7 tips on how to protect tender plants in winter

With autumn approaching there is now a chance of overnight frosts or heavy rain. Plants like citrus, tree ferns, bananas, dahlias, begonias, cannas and tender salvias will be at risk of damage if left unprotected. Here are some ways you can protect them.

1. Wrap your plants with horticultural fleece when frosts are predicted. It is also important, however, to remove the wrapping during a very mild spell so to avoid the plant sweating or rotting, and then rewrapping when the frosts return.

2. Lay down a thick dry mulch around the base of your plants. This will protect the plants’ roots from hard frosts and prevent soil erosion from heavy rainfall. You can use bark, wood chippings, gravel or leaves.

3. Reduce feeding. Particularly avoid giving your plants nitrogen-rich fertiliser, as this can encourage new soft growth that will be very vulnerable to winter weather.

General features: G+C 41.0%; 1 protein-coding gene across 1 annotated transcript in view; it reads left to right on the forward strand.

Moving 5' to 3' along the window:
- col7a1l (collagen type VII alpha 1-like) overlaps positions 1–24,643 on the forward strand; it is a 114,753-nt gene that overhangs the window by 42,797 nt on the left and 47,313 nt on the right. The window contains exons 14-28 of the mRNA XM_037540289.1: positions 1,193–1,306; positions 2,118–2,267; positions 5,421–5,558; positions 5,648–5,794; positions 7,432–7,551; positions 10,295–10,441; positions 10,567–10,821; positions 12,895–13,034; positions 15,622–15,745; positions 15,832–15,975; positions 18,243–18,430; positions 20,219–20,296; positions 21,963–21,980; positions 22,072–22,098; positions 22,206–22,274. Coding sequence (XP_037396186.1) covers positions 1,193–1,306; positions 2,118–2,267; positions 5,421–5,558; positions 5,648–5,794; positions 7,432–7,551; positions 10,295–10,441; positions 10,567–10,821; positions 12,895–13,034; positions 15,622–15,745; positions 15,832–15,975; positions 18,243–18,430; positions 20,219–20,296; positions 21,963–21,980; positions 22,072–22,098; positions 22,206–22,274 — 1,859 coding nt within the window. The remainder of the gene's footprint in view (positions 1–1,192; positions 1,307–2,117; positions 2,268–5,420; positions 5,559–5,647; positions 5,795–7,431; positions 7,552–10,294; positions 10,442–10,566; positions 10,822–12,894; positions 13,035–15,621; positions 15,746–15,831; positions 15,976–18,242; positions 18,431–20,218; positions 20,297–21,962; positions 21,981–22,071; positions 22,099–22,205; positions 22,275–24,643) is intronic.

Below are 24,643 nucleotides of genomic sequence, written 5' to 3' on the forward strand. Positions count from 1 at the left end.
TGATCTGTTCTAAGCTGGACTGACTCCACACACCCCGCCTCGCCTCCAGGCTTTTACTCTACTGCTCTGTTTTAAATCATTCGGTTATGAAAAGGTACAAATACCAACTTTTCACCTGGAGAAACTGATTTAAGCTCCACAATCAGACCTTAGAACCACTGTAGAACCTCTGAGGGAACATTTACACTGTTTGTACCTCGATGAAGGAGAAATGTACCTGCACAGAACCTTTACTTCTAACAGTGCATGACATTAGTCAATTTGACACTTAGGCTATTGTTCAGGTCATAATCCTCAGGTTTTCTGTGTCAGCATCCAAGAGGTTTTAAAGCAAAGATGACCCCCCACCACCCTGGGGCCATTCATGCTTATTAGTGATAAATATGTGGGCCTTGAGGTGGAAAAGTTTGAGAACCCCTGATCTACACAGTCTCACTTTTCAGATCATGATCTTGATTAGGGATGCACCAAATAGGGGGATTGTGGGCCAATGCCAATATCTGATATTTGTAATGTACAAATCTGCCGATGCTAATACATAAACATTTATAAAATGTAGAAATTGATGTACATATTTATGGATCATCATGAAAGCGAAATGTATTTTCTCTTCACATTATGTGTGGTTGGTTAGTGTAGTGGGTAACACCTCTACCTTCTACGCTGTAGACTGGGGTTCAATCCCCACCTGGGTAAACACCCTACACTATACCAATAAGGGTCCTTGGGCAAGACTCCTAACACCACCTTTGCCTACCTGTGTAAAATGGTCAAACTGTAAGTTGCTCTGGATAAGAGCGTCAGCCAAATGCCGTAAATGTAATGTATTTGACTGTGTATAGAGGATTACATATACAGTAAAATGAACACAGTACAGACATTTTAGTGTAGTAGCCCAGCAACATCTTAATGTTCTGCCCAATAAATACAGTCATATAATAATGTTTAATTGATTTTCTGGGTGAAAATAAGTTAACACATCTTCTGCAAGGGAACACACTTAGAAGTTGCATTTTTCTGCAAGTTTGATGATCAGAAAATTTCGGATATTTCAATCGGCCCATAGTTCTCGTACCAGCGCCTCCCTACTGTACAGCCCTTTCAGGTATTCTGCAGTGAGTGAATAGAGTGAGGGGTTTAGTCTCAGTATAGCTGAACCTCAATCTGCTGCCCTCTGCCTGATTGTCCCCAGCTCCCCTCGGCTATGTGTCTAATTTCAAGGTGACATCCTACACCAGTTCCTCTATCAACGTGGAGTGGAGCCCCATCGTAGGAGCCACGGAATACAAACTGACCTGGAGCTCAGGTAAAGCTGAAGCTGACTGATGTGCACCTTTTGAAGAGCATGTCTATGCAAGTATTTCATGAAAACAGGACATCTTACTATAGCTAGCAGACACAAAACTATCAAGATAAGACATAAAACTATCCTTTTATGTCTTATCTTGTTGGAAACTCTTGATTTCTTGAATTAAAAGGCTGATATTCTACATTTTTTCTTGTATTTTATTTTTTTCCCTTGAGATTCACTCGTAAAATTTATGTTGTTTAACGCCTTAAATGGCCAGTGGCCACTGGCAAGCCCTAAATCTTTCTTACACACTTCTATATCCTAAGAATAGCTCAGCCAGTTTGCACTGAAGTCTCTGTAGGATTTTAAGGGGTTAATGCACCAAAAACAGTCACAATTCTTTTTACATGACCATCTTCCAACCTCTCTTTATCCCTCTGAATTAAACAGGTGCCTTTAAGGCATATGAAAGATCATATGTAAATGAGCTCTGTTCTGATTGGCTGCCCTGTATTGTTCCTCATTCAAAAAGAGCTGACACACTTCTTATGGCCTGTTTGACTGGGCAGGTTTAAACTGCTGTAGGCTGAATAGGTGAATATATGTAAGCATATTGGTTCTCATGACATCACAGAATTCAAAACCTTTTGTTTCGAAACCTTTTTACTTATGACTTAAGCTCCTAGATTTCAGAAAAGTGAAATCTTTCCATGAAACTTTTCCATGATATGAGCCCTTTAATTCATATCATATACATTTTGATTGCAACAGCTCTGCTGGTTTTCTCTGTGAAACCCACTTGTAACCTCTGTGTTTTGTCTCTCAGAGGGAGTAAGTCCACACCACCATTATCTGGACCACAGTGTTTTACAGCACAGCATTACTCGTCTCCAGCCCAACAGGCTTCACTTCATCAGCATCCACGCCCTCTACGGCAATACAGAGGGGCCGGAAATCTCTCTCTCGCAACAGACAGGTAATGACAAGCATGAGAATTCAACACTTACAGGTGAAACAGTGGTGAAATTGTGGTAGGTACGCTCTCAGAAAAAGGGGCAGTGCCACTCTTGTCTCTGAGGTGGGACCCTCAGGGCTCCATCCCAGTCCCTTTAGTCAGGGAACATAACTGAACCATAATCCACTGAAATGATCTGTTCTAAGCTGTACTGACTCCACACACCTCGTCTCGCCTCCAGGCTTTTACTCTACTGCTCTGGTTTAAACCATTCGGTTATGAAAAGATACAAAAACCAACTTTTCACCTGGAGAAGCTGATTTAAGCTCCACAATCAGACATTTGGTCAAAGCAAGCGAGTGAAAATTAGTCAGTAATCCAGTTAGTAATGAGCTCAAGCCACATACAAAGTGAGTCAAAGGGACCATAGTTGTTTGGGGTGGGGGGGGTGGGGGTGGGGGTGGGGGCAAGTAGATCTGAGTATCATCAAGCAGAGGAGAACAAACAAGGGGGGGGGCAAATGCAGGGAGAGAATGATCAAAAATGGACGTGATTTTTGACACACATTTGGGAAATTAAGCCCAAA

4. If your plant is in a container, you can either bring it under cover or move it to a more sheltered part of your garden. This means an area that is out of the wind and/or beside a south or west-facing wall. In these positions they are protected from cold northern and eastern winter winds.

5. Cut herbaceous perennials back to the ground, lift and store them in a cool, dark and dry area. This works particularly well for dahlias, when they will spend the winter in a semi-dormant state.

6. Construct a makeshift frame using materials like chicken wire, or a bamboo wigwam held together with string, and wrap it around tender shrubs. Use clear polythene if the weather is very wet.

7. If your plant is quite small, you can cover it with one of our bell cloches. They are an easy, practical and lightweight way of giving plants frost protection as well as slightly extending their growing season.

Roger Eavis